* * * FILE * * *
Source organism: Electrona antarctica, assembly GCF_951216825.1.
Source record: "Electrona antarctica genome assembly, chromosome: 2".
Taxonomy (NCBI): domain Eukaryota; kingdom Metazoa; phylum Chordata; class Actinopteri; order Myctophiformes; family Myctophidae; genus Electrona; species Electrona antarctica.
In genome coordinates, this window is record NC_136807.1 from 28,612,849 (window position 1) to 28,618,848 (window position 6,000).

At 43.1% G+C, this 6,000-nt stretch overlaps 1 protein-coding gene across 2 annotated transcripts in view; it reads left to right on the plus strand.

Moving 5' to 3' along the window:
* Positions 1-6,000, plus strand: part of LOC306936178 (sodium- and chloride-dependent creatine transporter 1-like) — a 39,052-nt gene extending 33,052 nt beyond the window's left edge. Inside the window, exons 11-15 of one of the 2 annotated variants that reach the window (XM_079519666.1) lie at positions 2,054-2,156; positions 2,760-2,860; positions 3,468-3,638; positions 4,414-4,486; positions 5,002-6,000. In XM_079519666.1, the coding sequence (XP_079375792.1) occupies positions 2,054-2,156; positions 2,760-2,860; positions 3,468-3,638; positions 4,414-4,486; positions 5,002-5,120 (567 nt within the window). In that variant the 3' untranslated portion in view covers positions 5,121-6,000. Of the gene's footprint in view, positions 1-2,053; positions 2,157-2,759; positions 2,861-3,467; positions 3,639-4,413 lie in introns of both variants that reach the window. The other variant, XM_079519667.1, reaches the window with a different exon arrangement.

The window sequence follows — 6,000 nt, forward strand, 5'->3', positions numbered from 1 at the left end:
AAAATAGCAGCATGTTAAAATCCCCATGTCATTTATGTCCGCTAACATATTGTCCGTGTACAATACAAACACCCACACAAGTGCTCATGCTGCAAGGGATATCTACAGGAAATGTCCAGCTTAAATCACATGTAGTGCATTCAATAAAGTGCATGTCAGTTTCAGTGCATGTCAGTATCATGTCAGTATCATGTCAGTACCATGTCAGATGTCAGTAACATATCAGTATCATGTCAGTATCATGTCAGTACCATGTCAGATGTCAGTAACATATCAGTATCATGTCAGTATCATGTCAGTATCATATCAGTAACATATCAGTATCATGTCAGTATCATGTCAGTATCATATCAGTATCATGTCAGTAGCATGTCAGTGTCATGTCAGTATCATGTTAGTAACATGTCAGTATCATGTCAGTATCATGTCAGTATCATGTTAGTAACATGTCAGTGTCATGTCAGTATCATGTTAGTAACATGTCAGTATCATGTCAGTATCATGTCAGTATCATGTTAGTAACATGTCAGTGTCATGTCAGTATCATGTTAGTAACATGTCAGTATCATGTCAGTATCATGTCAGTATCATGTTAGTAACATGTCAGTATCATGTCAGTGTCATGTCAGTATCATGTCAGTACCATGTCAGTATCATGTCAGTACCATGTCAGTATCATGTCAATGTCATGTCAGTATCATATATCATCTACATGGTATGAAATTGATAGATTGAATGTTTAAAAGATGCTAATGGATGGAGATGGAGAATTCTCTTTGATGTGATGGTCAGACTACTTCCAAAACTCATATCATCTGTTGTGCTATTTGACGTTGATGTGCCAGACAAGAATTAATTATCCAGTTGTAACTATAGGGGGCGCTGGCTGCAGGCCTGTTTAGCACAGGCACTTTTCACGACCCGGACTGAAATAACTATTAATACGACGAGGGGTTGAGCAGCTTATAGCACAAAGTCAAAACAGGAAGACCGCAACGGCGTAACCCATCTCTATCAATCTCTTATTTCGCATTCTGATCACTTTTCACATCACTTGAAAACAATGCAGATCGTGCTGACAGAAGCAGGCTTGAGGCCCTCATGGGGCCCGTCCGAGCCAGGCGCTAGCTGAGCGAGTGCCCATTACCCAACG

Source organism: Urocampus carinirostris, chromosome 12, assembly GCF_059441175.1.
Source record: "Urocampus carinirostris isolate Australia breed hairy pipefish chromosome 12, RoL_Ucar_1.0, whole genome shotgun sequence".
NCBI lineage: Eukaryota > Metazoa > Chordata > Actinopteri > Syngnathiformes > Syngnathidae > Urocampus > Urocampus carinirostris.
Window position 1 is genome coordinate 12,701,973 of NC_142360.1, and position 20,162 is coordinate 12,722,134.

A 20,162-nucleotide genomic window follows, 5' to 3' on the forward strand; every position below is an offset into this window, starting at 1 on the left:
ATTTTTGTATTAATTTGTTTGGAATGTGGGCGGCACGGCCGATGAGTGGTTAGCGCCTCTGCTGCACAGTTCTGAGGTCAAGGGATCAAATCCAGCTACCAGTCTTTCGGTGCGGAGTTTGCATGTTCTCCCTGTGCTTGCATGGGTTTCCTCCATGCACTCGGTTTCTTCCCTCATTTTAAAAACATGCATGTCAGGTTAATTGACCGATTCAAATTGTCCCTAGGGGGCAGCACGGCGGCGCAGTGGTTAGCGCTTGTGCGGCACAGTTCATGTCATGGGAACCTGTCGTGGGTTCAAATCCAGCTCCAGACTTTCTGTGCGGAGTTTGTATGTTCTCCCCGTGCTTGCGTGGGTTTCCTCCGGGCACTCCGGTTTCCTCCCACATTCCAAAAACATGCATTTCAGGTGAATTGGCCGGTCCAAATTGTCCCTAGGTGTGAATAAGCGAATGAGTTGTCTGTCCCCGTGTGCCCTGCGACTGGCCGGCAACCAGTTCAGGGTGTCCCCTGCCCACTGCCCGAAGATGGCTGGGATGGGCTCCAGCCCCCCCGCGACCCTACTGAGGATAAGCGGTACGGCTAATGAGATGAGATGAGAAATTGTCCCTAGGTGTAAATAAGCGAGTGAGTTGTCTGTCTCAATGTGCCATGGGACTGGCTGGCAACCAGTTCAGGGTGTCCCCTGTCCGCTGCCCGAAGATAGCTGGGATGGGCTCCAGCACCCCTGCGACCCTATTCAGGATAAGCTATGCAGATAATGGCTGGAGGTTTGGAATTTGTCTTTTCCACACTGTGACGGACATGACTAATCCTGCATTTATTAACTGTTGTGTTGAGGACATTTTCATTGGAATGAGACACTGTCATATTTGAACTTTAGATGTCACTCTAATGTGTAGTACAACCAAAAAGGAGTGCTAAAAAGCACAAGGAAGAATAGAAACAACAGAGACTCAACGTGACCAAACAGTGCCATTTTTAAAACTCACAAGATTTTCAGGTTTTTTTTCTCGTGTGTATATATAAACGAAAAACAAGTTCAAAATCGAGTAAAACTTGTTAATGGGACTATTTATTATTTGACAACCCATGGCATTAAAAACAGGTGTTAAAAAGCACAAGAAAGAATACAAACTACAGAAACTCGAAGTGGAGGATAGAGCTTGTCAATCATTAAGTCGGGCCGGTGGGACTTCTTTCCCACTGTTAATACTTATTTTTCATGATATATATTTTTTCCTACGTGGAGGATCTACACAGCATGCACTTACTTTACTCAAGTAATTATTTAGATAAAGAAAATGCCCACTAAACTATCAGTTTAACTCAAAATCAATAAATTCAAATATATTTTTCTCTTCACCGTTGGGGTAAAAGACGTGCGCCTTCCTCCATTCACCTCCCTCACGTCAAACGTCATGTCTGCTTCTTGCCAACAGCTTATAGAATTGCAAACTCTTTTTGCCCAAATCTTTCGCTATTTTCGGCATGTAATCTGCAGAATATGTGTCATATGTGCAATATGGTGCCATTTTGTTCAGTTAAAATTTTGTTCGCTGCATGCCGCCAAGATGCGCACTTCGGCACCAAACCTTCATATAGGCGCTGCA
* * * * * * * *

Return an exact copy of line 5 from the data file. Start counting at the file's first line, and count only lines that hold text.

At 43.1% G+C, this 6,000-nt stretch overlaps 1 protein-coding gene across 2 annotated transcripts in view; it reads left to right on the plus strand.